The KLF Family of Transcriptional Regulators in Cardiomyocyte Proliferation and Differentiation

 Abstract

Unlike other organs, the adult heart has limited regenerative potential owing to the inability of postnatal cardiomyocytes to undergo proliferative growth. As a result, ischemic heart disease continues to be a major cause of morbidity and mortality worldwide. Elucidating the molecular pathways of cardiomyocyte differentiation and proliferation holds great promise for human health. In a recent paper we employed a multidisciplinary approach to identify a novel pathway required for cardiomyocyte growth and differentiation. Starting with the dissection of a new regulatory sequence required for cardiac specific expression, we identified the cognate DNA binding protein as KLF13, a tissue-restricted member of the newly identified KLF family of zinc-finger proteins. We took advantage of the ease in manipulating Xenopus embryos to genetically alter KLF13 levels thus demonstrating a requirement for KLF13 in cardiac progenitor cell proliferation and heart morphogenesis. Furthermore, we combined biochemical approaches with genetic manipulations in Xenopus to show that KLF13 is a GATA4 interacting protein and a genetic modifier of GATA4 function. Cyclin D1 was identified as a direct transcriptional target for KLF13 that may account for the proliferation defects observed in embryos with downregulated KLF13 levels. Thus, tissue-specific regulators of the cell cycle may be potential congenital heart disease causing genes in humans.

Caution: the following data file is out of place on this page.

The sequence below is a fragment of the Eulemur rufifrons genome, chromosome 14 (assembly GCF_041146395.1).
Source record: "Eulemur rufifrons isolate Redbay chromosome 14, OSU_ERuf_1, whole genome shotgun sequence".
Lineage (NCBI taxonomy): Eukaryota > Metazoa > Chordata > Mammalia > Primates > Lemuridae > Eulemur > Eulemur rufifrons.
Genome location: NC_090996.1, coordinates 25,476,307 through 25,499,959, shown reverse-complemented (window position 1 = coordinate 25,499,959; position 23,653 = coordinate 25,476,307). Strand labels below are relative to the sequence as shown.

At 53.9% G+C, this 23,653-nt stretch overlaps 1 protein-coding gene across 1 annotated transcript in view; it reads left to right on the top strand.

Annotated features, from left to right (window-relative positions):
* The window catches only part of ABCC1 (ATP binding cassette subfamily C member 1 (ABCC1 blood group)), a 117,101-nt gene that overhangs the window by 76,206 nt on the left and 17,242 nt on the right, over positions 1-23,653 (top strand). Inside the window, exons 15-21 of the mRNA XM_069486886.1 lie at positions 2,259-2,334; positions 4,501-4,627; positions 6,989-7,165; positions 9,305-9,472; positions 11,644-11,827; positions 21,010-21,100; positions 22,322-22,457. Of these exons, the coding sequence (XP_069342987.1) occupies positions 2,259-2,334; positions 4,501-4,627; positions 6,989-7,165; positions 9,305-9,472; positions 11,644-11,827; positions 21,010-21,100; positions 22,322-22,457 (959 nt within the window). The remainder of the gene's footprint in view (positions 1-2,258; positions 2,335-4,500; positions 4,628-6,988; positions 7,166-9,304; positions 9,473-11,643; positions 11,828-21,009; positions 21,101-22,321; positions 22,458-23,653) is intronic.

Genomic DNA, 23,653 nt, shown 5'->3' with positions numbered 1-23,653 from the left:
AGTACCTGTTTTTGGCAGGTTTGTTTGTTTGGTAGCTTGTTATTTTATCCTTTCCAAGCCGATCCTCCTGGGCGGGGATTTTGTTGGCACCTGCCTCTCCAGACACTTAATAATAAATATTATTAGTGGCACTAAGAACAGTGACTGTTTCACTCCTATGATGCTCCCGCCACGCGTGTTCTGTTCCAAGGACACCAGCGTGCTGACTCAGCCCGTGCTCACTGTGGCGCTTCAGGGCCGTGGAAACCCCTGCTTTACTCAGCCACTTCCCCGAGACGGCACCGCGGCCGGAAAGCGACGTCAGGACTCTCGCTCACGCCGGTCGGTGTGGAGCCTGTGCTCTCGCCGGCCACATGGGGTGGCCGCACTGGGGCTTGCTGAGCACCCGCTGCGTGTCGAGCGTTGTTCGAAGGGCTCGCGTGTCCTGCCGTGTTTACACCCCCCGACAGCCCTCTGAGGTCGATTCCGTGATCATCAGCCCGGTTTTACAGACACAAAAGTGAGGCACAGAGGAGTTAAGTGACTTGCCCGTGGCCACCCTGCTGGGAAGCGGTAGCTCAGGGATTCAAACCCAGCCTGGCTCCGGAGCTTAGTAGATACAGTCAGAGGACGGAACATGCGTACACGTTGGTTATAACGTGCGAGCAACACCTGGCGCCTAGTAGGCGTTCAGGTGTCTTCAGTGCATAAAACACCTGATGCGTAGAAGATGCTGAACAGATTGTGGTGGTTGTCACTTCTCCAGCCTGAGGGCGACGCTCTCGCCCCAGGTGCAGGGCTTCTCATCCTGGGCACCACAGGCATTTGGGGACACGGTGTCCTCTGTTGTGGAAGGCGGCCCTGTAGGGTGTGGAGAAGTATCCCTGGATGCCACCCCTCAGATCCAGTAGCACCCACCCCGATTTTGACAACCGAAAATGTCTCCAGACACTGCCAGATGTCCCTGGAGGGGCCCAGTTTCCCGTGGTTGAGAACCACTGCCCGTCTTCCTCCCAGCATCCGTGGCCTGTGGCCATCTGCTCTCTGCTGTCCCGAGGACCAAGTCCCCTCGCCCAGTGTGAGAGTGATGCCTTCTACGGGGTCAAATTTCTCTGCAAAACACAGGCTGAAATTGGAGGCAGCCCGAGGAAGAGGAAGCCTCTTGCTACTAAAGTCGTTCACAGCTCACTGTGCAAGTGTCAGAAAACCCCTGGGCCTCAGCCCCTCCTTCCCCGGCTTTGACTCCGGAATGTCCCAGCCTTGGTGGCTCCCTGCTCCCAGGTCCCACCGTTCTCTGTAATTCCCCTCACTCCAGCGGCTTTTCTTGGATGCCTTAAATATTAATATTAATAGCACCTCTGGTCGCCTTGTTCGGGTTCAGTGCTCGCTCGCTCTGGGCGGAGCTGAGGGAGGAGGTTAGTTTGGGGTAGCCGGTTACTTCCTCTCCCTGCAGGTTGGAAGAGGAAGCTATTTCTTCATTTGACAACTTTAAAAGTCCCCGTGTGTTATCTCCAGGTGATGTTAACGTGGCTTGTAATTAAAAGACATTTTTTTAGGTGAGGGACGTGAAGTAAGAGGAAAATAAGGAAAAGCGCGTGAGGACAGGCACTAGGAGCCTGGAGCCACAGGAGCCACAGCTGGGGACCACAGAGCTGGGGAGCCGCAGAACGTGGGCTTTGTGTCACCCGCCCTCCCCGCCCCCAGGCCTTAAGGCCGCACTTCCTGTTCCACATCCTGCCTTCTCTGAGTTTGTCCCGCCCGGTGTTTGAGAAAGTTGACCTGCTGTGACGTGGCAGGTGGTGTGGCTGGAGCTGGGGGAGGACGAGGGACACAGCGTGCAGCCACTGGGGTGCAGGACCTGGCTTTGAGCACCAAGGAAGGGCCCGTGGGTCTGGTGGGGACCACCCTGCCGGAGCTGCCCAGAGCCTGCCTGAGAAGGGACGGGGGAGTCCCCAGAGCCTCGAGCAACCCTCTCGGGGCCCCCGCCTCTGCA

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117 - 121
doi
10.4161/cc.6.2.3718
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The KLF Family of Transcriptional Regulators in Cardiomyocyte Proliferation and Differentiation